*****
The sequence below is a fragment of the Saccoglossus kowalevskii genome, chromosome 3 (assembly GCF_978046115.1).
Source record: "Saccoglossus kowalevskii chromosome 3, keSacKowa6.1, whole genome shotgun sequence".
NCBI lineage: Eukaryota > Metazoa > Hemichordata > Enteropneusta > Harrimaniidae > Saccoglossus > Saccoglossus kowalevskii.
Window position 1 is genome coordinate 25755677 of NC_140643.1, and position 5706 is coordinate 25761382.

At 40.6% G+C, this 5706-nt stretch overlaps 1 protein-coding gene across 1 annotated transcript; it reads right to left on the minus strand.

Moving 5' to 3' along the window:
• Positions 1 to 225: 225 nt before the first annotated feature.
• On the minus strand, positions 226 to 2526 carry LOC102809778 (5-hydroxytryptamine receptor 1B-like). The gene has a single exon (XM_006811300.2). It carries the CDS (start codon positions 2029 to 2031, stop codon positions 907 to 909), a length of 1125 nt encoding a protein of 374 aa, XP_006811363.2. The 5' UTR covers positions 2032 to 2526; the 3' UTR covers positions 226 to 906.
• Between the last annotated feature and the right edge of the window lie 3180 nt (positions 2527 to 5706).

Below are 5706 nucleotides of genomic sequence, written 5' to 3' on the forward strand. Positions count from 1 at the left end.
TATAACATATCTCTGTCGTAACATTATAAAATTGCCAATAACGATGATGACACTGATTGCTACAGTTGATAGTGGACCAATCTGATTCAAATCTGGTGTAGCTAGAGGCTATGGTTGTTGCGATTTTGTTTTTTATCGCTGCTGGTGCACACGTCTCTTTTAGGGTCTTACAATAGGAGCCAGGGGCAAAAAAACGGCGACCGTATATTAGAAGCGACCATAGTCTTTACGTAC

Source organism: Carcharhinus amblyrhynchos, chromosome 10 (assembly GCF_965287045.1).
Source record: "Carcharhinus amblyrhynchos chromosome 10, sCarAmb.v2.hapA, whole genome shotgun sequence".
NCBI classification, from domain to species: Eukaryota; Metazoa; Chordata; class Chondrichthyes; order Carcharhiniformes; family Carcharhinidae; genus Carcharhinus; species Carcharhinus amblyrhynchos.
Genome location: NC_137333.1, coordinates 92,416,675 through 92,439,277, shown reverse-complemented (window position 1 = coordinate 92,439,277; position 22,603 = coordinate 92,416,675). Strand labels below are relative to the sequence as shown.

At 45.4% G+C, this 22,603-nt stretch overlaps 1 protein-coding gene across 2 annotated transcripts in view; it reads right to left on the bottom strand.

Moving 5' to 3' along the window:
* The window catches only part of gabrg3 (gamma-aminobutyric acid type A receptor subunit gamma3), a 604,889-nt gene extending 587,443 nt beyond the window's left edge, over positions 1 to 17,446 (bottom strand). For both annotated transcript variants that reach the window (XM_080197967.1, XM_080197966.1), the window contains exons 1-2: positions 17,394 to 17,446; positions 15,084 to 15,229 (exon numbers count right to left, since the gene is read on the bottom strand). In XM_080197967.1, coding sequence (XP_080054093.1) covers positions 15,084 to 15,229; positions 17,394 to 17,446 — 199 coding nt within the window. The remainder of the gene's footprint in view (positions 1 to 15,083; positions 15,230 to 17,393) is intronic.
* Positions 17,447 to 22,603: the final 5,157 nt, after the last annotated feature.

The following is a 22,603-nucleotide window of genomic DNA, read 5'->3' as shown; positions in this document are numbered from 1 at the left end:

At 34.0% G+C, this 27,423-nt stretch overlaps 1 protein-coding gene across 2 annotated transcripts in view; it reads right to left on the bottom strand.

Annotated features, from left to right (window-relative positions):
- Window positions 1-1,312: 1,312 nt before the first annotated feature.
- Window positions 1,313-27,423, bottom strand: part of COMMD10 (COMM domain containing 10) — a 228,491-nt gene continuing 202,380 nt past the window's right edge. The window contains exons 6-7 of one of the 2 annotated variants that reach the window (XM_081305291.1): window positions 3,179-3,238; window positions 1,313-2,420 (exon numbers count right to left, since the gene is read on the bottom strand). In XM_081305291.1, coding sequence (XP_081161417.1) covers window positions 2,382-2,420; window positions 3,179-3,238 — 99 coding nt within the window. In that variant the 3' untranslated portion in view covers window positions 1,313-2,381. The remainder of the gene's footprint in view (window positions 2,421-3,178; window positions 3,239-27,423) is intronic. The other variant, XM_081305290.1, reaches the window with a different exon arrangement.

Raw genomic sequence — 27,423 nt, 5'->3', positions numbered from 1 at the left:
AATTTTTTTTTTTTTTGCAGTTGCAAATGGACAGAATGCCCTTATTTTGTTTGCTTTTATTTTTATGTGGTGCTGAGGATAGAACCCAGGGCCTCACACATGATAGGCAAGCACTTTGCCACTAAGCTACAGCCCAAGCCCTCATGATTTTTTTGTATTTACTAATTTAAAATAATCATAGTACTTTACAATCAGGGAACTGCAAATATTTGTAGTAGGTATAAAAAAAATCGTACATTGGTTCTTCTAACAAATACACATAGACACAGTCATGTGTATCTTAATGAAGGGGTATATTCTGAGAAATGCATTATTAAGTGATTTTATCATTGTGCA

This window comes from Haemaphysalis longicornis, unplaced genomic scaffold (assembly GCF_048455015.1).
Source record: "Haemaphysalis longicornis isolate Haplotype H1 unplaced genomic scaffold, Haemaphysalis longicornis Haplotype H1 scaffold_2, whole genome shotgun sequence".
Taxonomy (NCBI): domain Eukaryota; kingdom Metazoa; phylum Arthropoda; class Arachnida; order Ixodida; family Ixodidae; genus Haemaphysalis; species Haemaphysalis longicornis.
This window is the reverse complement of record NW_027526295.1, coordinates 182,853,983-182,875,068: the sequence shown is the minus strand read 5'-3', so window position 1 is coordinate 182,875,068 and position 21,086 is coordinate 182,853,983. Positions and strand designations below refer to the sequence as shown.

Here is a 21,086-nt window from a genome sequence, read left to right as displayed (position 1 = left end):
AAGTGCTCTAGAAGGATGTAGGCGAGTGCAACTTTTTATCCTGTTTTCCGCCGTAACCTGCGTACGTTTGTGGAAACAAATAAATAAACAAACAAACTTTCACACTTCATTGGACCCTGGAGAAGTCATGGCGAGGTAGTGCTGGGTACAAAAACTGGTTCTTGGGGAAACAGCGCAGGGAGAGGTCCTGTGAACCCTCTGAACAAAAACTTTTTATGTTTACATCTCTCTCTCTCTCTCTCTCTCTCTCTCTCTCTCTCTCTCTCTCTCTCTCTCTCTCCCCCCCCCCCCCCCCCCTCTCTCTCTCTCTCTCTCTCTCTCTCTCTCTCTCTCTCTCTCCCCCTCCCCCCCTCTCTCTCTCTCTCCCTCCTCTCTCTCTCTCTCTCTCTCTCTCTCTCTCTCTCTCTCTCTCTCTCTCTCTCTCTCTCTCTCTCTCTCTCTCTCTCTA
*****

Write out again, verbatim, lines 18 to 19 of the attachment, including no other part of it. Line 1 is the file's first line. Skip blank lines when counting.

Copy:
* The window catches only part of gabrg3 (gamma-aminobutyric acid type A receptor subunit gamma3), a 604,889-nt gene extending 587,443 nt beyond the window's left edge, over positions 1 to 17,446 (bottom strand). For both annotated transcript variants that reach the window (XM_080197967.1, XM_080197966.1), the window contains exons 1-2: positions 17,394 to 17,446; positions 15,084 to 15,229 (exon numbers count right to left, since the gene is read on the bottom strand). In XM_080197967.1, coding sequence (XP_080054093.1) covers positions 15,084 to 15,229; positions 17,394 to 17,446 — 199 coding nt within the window. The remainder of the gene's footprint in view (positions 1 to 15,083; positions 15,230 to 17,393) is intronic.
* Positions 17,447 to 22,603: the final 5,157 nt, after the last annotated feature.